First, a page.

For the first time since the company’s September 2020 initial public offering, Snowflake Inc’s shares offer attractive valuations, according to Barclays.
A recent selloff, which pushed Snowflake’s shares to SNOW,
That, down nearly 24% from its record closing high in November, gives investors an opportunity to buy a “unique asset” in the software space, Barclays analyst Raimo Lenschow wrote on Wednesday. He upgraded Snowflake’s shares from equal weight to overweight, though he lowered his price target from $393 to $367.
Snowflake shares were up about 3% in Wednesday’s trading.
Lenschow is excited about Snowflake’s opportunity to drive momentum for its platform by capitalizing on data sharing in a “governance-compliant” manner.
“The more providers that use Snowflake, either internally or on data marketplaces, to publish data sets, the more value it drives for data consumers who want to take advantage of the data,” they wrote.
Snowflake already operates a “sticky” platform, he continued, but the data-sharing initiative will “naturally increase viscosity.” They also give Snowflake an opportunity to attract new customers in a low-cost way, as data providers can help attract these customers to the platform.
“Because data is copied but not transferred, there are no associated storage costs for data consumers. For Snowflake, this means that it comes with a stronger margin profile, as it does additional calculations. Which is the high-margin part of Snowflake’s business,” he wrote.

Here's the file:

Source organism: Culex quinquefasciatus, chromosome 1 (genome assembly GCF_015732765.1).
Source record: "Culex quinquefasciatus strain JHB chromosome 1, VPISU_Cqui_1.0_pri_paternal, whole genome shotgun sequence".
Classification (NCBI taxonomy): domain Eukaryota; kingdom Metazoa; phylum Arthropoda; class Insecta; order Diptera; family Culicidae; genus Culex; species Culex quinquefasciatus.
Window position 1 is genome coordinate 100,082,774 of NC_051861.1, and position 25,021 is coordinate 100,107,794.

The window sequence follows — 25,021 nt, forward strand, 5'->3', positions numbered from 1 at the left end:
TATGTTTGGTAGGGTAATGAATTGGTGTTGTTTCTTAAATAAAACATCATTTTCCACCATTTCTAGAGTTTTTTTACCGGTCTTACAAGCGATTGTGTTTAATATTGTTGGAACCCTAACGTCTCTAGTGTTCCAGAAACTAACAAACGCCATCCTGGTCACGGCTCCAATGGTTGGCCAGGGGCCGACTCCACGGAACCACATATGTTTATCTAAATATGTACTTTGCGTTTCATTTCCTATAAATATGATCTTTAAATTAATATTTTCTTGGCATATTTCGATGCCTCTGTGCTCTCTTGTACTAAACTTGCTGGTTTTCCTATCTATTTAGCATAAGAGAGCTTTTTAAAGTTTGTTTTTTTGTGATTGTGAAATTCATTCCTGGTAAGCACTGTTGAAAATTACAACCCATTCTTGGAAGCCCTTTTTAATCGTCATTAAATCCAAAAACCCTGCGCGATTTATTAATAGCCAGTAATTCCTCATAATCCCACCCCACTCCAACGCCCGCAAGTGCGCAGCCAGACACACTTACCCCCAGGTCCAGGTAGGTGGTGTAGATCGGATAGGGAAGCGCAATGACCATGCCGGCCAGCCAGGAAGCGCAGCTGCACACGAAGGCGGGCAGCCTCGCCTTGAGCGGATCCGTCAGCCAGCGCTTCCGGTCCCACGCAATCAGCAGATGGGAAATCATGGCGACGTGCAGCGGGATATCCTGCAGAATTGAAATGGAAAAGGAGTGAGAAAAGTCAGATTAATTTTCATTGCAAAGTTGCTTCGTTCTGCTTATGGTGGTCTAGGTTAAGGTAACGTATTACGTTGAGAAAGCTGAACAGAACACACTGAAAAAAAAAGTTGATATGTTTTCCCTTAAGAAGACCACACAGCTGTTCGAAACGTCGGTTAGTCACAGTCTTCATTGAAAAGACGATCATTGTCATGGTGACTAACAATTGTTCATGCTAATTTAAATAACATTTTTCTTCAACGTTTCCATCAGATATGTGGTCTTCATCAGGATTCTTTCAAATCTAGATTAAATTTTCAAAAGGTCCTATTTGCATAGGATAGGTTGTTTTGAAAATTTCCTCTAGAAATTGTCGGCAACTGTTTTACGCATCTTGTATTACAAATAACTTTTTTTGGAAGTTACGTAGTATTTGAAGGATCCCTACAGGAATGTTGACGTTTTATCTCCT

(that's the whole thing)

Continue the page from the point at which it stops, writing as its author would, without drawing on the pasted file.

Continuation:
According to Lenschow, overall “the momentum in data sharing continues to build, but it’s still a very early innings, which represents a huge opportunity.”
Lenschow said he’s always liked Snowflake for its “best-in-class retention rates,” but he felt the stock’s valuation was full since its IPO. Now, with valuations now “close to all-time lows,” he’s hailing an “attractive entry point for long-term investors.”
Snowflake stock is down more than 1% over the past three months, while the S&P 500 index SPX,
Has climbed closer to 9%.
Thinking about the broader software landscape, Lenschoe said he has “no doubt” that 2022 will be another strong year of revenue performance for the category, but added that investors “need to remain selective” when looking at software names. the wanted”.
“In this regard, we prefer to stick with cash-flow-protected names,” Salesforce.com Inc. including CRM,
Lenschow is also willing to accept higher appraisals for select vendors such as “Snow or DDOG DDOG,
Where we have high faith in the growth story.”